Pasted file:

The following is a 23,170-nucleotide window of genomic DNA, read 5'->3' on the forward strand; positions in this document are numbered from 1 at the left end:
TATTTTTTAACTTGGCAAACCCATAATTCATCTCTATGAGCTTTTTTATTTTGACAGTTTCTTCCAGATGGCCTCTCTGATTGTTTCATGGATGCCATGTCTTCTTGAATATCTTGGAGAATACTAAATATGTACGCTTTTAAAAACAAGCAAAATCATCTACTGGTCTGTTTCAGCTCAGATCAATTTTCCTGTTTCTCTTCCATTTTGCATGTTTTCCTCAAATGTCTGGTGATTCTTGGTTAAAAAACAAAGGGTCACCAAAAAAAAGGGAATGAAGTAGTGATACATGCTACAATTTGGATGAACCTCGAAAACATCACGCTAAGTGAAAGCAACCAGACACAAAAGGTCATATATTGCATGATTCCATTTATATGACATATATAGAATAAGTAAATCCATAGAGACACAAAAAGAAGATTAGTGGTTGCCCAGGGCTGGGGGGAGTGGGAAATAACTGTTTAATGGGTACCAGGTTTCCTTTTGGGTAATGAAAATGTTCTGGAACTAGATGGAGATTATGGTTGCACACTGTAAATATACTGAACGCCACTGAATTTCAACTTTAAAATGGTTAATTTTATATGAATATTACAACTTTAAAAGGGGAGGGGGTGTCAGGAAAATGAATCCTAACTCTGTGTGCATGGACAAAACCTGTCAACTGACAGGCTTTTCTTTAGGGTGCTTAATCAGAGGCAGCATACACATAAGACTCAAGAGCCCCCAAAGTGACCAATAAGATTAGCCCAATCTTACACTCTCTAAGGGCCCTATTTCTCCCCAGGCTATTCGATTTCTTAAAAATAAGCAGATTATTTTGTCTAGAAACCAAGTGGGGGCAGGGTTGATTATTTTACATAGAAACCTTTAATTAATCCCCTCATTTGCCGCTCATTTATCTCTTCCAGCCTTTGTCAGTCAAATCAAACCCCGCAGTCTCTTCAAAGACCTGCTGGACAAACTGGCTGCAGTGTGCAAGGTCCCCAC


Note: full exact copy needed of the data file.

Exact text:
The following is a 23,170-nucleotide window of genomic DNA, read 5'->3' on the forward strand; positions in this document are numbered from 1 at the left end:
TATTTTTTAACTTGGCAAACCCATAATTCATCTCTATGAGCTTTTTTATTTTGACAGTTTCTTCCAGATGGCCTCTCTGATTGTTTCATGGATGCCATGTCTTCTTGAATATCTTGGAGAATACTAAATATGTACGCTTTTAAAAACAAGCAAAATCATCTACTGGTCTGTTTCAGCTCAGATCAATTTTCCTGTTTCTCTTCCATTTTGCATGTTTTCCTCAAATGTCTGGTGATTCTTGGTTAAAAAACAAAGGGTCACCAAAAAAAAGGGAATGAAGTAGTGATACATGCTACAATTTGGATGAACCTCGAAAACATCACGCTAAGTGAAAGCAACCAGACACAAAAGGTCATATATTGCATGATTCCATTTATATGACATATATAGAATAAGTAAATCCATAGAGACACAAAAAGAAGATTAGTGGTTGCCCAGGGCTGGGGGGAGTGGGAAATAACTGTTTAATGGGTACCAGGTTTCCTTTTGGGTAATGAAAATGTTCTGGAACTAGATGGAGATTATGGTTGCACACTGTAAATATACTGAACGCCACTGAATTTCAACTTTAAAATGGTTAATTTTATATGAATATTACAACTTTAAAAGGGGAGGGGGTGTCAGGAAAATGAATCCTAACTCTGTGTGCATGGACAAAACCTGTCAACTGACAGGCTTTTCTTTAGGGTGCTTAATCAGAGGCAGCATACACATAAGACTCAAGAGCCCCCAAAGTGACCAATAAGATTAGCCCAATCTTACACTCTCTAAGGGCCCTATTTCTCCCCAGGCTATTCGATTTCTTAAAAATAAGCAGATTATTTTGTCTAGAAACCAAGTGGGGGCAGGGTTGATTATTTTACATAGAAACCTTTAATTAATCCCCTCATTTGCCGCTCATTTATCTCTTCCAGCCTTTGTCAGTCAAATCAAACCCCGCAGTCTCTTCAAAGACCTGCTGGACAAACTGGCTGCAGTGTGCAAGGTCCCCAC